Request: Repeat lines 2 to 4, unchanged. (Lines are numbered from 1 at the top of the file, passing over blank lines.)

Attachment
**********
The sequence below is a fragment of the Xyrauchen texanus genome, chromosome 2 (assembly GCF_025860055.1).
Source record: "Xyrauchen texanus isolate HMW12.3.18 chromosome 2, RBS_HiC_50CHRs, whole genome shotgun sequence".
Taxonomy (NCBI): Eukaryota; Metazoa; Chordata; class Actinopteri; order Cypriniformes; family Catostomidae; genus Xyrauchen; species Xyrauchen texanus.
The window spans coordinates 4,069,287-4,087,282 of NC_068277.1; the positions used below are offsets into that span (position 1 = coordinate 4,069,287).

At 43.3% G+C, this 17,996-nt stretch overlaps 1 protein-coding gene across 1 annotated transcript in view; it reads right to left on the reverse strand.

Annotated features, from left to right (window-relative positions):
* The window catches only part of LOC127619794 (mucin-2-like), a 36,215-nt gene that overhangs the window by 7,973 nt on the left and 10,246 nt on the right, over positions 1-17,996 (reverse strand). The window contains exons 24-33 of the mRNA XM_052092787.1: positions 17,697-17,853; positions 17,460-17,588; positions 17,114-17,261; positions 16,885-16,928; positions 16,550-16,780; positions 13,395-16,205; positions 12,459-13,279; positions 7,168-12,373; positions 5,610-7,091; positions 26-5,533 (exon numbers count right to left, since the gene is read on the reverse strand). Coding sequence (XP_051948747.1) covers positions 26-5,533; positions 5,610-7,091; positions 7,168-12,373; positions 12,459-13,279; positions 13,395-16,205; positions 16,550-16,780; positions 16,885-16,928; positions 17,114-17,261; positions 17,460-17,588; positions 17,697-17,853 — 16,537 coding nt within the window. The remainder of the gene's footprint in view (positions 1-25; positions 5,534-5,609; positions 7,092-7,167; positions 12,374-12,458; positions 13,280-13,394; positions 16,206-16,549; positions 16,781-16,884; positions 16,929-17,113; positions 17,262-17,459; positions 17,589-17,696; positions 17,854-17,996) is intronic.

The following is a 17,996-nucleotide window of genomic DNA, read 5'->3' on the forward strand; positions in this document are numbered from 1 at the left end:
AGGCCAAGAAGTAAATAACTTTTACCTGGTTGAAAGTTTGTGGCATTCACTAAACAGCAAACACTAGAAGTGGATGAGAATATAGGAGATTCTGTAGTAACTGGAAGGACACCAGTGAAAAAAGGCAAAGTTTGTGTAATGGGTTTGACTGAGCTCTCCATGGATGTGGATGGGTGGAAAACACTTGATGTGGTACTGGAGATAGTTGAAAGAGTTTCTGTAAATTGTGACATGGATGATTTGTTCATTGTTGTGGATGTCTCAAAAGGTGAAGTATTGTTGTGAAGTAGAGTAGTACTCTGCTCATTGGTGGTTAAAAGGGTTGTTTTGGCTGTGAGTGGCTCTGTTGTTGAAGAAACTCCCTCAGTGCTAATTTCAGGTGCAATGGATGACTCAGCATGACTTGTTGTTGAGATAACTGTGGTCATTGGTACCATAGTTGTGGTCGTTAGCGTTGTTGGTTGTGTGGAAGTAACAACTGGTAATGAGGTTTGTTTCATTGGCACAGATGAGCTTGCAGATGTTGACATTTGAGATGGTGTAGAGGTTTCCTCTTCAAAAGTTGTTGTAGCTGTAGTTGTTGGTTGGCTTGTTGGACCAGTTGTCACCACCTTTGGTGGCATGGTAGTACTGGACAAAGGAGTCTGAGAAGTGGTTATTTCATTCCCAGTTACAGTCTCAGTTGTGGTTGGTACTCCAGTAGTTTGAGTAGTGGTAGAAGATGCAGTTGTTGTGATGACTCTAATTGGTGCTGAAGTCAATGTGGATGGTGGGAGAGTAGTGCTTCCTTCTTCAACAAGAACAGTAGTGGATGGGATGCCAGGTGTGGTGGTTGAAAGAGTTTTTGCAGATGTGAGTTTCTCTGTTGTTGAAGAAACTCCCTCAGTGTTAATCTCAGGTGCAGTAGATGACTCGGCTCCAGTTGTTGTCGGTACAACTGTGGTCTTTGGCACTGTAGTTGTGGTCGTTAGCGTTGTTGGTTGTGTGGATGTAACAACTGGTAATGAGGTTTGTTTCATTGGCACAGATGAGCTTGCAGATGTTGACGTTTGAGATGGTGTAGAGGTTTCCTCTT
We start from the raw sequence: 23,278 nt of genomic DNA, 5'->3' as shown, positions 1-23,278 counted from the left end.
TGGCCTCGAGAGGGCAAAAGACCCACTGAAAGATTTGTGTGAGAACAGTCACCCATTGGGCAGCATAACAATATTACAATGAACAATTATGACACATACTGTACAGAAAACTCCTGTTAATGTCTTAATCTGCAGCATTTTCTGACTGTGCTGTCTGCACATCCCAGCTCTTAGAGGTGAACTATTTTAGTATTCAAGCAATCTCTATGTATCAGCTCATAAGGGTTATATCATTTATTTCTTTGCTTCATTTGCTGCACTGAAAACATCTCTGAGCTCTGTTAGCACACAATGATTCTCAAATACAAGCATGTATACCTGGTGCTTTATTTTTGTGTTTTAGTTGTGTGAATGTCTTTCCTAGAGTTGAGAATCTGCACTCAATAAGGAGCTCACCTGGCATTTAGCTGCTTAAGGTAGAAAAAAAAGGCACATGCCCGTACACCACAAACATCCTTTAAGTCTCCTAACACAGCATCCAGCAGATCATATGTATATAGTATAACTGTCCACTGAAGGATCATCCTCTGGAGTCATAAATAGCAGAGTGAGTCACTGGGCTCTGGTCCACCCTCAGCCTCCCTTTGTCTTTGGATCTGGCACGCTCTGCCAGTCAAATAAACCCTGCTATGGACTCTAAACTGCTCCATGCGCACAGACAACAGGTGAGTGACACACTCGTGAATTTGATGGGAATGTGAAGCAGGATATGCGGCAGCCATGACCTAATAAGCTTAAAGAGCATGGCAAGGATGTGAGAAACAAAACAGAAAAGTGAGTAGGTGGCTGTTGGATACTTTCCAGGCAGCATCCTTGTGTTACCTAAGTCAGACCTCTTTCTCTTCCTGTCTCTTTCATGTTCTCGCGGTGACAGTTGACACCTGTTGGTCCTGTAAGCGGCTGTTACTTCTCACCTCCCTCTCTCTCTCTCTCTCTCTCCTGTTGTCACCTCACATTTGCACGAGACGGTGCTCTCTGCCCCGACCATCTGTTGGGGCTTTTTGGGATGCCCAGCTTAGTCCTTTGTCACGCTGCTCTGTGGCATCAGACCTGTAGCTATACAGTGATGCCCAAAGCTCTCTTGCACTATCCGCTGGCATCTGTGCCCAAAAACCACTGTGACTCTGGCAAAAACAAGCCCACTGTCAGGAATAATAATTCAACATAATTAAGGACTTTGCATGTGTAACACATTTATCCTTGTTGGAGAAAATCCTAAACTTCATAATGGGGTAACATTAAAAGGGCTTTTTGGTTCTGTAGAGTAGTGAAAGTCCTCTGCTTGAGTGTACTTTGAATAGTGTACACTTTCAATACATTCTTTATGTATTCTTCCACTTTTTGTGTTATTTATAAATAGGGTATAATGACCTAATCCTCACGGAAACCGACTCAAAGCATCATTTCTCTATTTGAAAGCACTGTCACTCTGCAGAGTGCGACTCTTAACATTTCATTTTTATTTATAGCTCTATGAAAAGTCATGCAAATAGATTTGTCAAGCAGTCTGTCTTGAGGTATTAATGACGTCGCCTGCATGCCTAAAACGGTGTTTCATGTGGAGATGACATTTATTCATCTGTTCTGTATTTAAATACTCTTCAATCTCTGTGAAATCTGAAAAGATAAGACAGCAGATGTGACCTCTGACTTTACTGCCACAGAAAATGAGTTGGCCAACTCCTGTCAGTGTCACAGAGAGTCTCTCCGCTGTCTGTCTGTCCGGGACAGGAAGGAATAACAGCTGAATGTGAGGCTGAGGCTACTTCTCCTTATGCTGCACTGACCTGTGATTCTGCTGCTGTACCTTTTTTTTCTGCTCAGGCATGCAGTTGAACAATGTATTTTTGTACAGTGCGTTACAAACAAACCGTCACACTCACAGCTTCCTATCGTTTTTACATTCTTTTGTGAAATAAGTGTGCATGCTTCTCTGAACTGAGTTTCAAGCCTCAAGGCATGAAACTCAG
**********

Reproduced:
Source record: "Xyrauchen texanus isolate HMW12.3.18 chromosome 2, RBS_HiC_50CHRs, whole genome shotgun sequence".
Taxonomy (NCBI): Eukaryota; Metazoa; Chordata; class Actinopteri; order Cypriniformes; family Catostomidae; genus Xyrauchen; species Xyrauchen texanus.
The window spans coordinates 4,069,287-4,087,282 of NC_068277.1; the positions used below are offsets into that span (position 1 = coordinate 4,069,287).